Video Shows How to Avoid Shark Attack. "Don't Splash, Always Make Eye Contact, Look Like Predator"
These tips could save your life if you ever encounter a shark.
While shark attacks are quite uncommon, getting bitten by one of the large, sharp-toothed fish is one of the biggest fears on the shoreline. Every year there are a few highly profiled shark attacks, resulting in everything from harmless nibbles to loss of limbs and even death. Here's the good news: Per Florida Museum of Natural History's International Shark Attack File, there were only 137 recorded shark attacks, 73 of which were classified as "unprovoked," in the world. In 2021 there were also 9 unprovoked shark bite fatalities. While the chances of being the victim of a shark attack are slim, if you do encounter one of the predators in the ocean there are a few things you can do to avoid being shark bait, according to a professional diver.
Kayleigh Grant, 34, founder and operator of Kailua-Kona, Hawaii-based Kaimana Ocean Safari, shared a video with her TikTok followers, detailing how to avoid a shark attack. Her videos demonstrating how to safely get away from sharks are going viral. Keep reading to see the video and learn some of the tips.
Even though it might be natural instinct, Grant says one of the worst things you can do is splash and try to swim away. "Splashing and swimming away imitates what prey does. When we're dealing with top predators like sharks, we also want to act like a predator," she says in one video.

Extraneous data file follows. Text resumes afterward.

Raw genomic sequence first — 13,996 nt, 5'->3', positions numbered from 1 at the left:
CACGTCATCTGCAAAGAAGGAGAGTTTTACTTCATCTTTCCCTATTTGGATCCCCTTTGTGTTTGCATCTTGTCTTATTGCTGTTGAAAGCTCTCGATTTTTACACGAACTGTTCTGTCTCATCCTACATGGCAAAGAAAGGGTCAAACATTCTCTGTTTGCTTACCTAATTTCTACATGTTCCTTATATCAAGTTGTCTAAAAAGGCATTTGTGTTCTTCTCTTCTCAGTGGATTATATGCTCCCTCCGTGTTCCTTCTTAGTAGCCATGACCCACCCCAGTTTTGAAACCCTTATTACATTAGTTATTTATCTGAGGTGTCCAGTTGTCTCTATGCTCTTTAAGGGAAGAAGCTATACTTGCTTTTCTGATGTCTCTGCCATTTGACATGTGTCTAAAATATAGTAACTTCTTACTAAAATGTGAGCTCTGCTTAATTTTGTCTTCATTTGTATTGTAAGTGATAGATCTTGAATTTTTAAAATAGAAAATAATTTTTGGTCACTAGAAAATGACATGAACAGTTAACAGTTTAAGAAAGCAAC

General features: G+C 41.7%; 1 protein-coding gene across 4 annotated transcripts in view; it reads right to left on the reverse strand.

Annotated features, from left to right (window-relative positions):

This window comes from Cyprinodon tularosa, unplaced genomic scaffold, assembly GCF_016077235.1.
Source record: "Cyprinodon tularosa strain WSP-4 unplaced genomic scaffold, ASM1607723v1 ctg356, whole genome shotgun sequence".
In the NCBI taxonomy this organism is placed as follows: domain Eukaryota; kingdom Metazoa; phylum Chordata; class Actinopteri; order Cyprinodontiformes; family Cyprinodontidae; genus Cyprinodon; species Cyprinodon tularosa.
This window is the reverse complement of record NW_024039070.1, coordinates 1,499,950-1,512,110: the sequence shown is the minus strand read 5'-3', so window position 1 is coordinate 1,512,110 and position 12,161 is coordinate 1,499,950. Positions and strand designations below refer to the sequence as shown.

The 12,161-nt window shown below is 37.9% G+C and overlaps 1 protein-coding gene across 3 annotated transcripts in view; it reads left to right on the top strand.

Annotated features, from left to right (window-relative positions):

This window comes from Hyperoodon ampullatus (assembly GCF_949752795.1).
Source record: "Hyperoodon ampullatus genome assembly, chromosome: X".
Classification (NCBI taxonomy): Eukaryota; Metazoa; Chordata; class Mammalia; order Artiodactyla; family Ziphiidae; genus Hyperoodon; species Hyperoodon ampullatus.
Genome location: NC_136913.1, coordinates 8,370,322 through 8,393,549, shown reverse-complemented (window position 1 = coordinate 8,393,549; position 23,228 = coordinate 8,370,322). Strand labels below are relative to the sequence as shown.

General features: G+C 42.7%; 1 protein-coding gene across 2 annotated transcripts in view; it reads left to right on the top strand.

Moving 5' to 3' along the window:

"What you actually want to do is not splash, turn around, face the animal, and maintain eye contact," she continued. "With tiger sharks, you can place your hand on the top of their head, press down gently, and that will redirect them away from you."
In the video she follows the suggestions, making eye contact and looking it in the eye. The shark then swims away.
In another video, she pointed out that sharks are "likely just investigating" when they approach her and have no intention of biting. "This shark was swimming right towards me, but as soon as I turn my body around, face the animal, [and] make eye contact, it decides to turn off and swim away," she says. "Making eye contact is more intimidating and is what other predators do." She adds: "'Making eye contact is the number one rule when shark diving!"
Grant was also asked what she would do if a shark opened its mouth and came at her. "This is such a rare situation that I only have one video that I can show you," she said. "As the shark comes in, I go to redirect it. It decides to open its mouth, so I remove my hand from that area and place my hand on a different area of the shark," she continued. "Here I was focused on getting my body to the side of the shark, away from the shark's mouth. They are still wild animals, and they are totally unpredictable."
She also revealed the truth about a common misconception that sharks are attracted to human blood. "When you dive for a living, you definitely enter the ocean with plenty of cuts and scrapes, and I've been around sharks while bleeding a bit and there is no reaction," she said in an interview with KHON. "'We don't smell or taste like their natural food source which is fish!"
Grant also revealed some additional tips. "The best way to do that is to stay calm, don't splash, maintain eye contact, and if one comes up to you, try putting your fins or camera between you and them," she said in the interview."Don't surf or swim in murky waters or after big rainfall, don't swim near someone actively fishing or harbor mouths, and swim and surf in groups."
@mermaid.kayleigh *I am a trained professional do not attempt* #makingeyecontact is the number one rule when #sharkdiving! 👀 That is not to say this #shark would have come in for a bite.. likely just investigating. But you can see that turning around intimidated this #tigershark. Sometimes that's all it takes & you don't need to touch! #savesharks #predator #hawaii #ocean #sharkdive #sharkdiver ♬ Fallen down – Slowed – 「Incørrect」